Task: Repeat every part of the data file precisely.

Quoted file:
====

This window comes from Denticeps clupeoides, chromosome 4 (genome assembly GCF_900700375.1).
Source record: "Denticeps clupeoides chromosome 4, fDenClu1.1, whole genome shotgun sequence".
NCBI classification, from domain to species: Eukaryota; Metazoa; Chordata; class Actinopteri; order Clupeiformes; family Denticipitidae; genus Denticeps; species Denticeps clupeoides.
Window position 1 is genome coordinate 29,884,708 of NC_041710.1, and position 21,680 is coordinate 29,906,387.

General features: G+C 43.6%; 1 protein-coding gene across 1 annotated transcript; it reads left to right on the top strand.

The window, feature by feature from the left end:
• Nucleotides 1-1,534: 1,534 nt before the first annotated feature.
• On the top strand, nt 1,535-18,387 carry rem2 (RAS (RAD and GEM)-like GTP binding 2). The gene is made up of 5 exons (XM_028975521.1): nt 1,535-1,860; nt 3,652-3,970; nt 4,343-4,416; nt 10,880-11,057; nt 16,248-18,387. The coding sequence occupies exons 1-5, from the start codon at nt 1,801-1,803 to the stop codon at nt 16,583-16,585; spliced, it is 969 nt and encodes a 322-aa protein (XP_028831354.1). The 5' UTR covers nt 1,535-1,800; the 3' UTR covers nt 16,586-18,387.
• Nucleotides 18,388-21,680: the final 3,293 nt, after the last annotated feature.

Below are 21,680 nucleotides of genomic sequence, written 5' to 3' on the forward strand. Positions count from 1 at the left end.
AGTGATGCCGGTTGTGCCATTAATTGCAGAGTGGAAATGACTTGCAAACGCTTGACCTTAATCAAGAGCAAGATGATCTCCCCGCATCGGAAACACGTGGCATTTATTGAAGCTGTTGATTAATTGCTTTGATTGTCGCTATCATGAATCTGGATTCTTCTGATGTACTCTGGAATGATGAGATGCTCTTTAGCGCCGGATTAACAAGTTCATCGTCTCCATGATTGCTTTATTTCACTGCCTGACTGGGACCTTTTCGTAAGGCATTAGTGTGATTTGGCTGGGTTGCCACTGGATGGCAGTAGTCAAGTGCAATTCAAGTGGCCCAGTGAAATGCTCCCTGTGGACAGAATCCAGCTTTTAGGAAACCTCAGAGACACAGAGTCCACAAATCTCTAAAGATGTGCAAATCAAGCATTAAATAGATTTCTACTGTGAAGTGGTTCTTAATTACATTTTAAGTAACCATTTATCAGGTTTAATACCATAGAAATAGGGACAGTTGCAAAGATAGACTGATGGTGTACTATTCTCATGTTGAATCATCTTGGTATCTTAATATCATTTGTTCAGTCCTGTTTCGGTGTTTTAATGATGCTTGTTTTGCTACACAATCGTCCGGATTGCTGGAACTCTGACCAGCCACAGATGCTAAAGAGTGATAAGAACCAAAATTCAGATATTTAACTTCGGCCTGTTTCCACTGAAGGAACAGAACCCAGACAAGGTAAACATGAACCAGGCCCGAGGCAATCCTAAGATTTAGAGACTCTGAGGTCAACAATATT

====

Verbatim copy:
This window comes from Denticeps clupeoides, chromosome 4 (genome assembly GCF_900700375.1).
Source record: "Denticeps clupeoides chromosome 4, fDenClu1.1, whole genome shotgun sequence".
NCBI classification, from domain to species: Eukaryota; Metazoa; Chordata; class Actinopteri; order Clupeiformes; family Denticipitidae; genus Denticeps; species Denticeps clupeoides.
Window position 1 is genome coordinate 29,884,708 of NC_041710.1, and position 21,680 is coordinate 29,906,387.

General features: G+C 43.6%; 1 protein-coding gene across 1 annotated transcript; it reads left to right on the top strand.

The window, feature by feature from the left end:
• Nucleotides 1-1,534: 1,534 nt before the first annotated feature.
• On the top strand, nt 1,535-18,387 carry rem2 (RAS (RAD and GEM)-like GTP binding 2). The gene is made up of 5 exons (XM_028975521.1): nt 1,535-1,860; nt 3,652-3,970; nt 4,343-4,416; nt 10,880-11,057; nt 16,248-18,387. The coding sequence occupies exons 1-5, from the start codon at nt 1,801-1,803 to the stop codon at nt 16,583-16,585; spliced, it is 969 nt and encodes a 322-aa protein (XP_028831354.1). The 5' UTR covers nt 1,535-1,800; the 3' UTR covers nt 16,586-18,387.
• Nucleotides 18,388-21,680: the final 3,293 nt, after the last annotated feature.

Below are 21,680 nucleotides of genomic sequence, written 5' to 3' on the forward strand. Positions count from 1 at the left end.
AGTGATGCCGGTTGTGCCATTAATTGCAGAGTGGAAATGACTTGCAAACGCTTGACCTTAATCAAGAGCAAGATGATCTCCCCGCATCGGAAACACGTGGCATTTATTGAAGCTGTTGATTAATTGCTTTGATTGTCGCTATCATGAATCTGGATTCTTCTGATGTACTCTGGAATGATGAGATGCTCTTTAGCGCCGGATTAACAAGTTCATCGTCTCCATGATTGCTTTATTTCACTGCCTGACTGGGACCTTTTCGTAAGGCATTAGTGTGATTTGGCTGGGTTGCCACTGGATGGCAGTAGTCAAGTGCAATTCAAGTGGCCCAGTGAAATGCTCCCTGTGGACAGAATCCAGCTTTTAGGAAACCTCAGAGACACAGAGTCCACAAATCTCTAAAGATGTGCAAATCAAGCATTAAATAGATTTCTACTGTGAAGTGGTTCTTAATTACATTTTAAGTAACCATTTATCAGGTTTAATACCATAGAAATAGGGACAGTTGCAAAGATAGACTGATGGTGTACTATTCTCATGTTGAATCATCTTGGTATCTTAATATCATTTGTTCAGTCCTGTTTCGGTGTTTTAATGATGCTTGTTTTGCTACACAATCGTCCGGATTGCTGGAACTCTGACCAGCCACAGATGCTAAAGAGTGATAAGAACCAAAATTCAGATATTTAACTTCGGCCTGTTTCCACTGAAGGAACAGAACCCAGACAAGGTAAACATGAACCAGGCCCGAGGCAATCCTAAGATTTAGAGACTCTGAGGTCAACAATATT